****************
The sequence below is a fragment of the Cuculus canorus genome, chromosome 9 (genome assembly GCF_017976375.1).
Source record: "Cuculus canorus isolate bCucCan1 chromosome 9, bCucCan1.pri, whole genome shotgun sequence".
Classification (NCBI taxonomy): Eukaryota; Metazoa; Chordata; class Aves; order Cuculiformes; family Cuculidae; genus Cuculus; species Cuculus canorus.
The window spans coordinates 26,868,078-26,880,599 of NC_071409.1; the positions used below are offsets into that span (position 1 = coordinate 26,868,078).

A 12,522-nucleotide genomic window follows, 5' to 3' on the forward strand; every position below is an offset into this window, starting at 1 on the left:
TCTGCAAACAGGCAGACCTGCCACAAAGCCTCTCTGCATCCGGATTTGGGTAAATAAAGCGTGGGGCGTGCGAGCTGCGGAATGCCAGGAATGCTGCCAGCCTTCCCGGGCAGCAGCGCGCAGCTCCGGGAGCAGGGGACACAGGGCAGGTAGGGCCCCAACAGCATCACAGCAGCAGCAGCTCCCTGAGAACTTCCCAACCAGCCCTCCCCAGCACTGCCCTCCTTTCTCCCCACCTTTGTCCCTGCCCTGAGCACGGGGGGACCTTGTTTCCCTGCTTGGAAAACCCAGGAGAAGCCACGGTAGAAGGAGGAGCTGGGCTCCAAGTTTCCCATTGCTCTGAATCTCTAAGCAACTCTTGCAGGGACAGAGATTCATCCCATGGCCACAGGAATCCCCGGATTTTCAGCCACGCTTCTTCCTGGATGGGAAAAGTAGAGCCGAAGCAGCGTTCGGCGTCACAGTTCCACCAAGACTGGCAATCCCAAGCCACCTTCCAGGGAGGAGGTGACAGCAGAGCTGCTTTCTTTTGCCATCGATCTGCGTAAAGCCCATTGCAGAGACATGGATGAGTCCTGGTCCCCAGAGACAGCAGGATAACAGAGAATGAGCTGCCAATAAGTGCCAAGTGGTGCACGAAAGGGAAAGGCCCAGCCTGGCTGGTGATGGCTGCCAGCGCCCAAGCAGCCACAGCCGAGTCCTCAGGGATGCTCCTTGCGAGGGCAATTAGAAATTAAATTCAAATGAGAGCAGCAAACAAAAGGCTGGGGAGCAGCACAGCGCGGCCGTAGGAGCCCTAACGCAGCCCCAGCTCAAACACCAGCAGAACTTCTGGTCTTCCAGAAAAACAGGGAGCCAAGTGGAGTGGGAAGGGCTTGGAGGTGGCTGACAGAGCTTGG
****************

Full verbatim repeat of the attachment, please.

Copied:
The sequence below is a fragment of the Cuculus canorus genome, chromosome 9 (genome assembly GCF_017976375.1).
Source record: "Cuculus canorus isolate bCucCan1 chromosome 9, bCucCan1.pri, whole genome shotgun sequence".
Classification (NCBI taxonomy): Eukaryota; Metazoa; Chordata; class Aves; order Cuculiformes; family Cuculidae; genus Cuculus; species Cuculus canorus.
The window spans coordinates 26,868,078-26,880,599 of NC_071409.1; the positions used below are offsets into that span (position 1 = coordinate 26,868,078).

A 12,522-nucleotide genomic window follows, 5' to 3' on the forward strand; every position below is an offset into this window, starting at 1 on the left:
TCTGCAAACAGGCAGACCTGCCACAAAGCCTCTCTGCATCCGGATTTGGGTAAATAAAGCGTGGGGCGTGCGAGCTGCGGAATGCCAGGAATGCTGCCAGCCTTCCCGGGCAGCAGCGCGCAGCTCCGGGAGCAGGGGACACAGGGCAGGTAGGGCCCCAACAGCATCACAGCAGCAGCAGCTCCCTGAGAACTTCCCAACCAGCCCTCCCCAGCACTGCCCTCCTTTCTCCCCACCTTTGTCCCTGCCCTGAGCACGGGGGGACCTTGTTTCCCTGCTTGGAAAACCCAGGAGAAGCCACGGTAGAAGGAGGAGCTGGGCTCCAAGTTTCCCATTGCTCTGAATCTCTAAGCAACTCTTGCAGGGACAGAGATTCATCCCATGGCCACAGGAATCCCCGGATTTTCAGCCACGCTTCTTCCTGGATGGGAAAAGTAGAGCCGAAGCAGCGTTCGGCGTCACAGTTCCACCAAGACTGGCAATCCCAAGCCACCTTCCAGGGAGGAGGTGACAGCAGAGCTGCTTTCTTTTGCCATCGATCTGCGTAAAGCCCATTGCAGAGACATGGATGAGTCCTGGTCCCCAGAGACAGCAGGATAACAGAGAATGAGCTGCCAATAAGTGCCAAGTGGTGCACGAAAGGGAAAGGCCCAGCCTGGCTGGTGATGGCTGCCAGCGCCCAAGCAGCCACAGCCGAGTCCTCAGGGATGCTCCTTGCGAGGGCAATTAGAAATTAAATTCAAATGAGAGCAGCAAACAAAAGGCTGGGGAGCAGCACAGCGCGGCCGTAGGAGCCCTAACGCAGCCCCAGCTCAAACACCAGCAGAACTTCTGGTCTTCCAGAAAAACAGGGAGCCAAGTGGAGTGGGAAGGGCTTGGAGGTGGCTGACAGAGCTTGG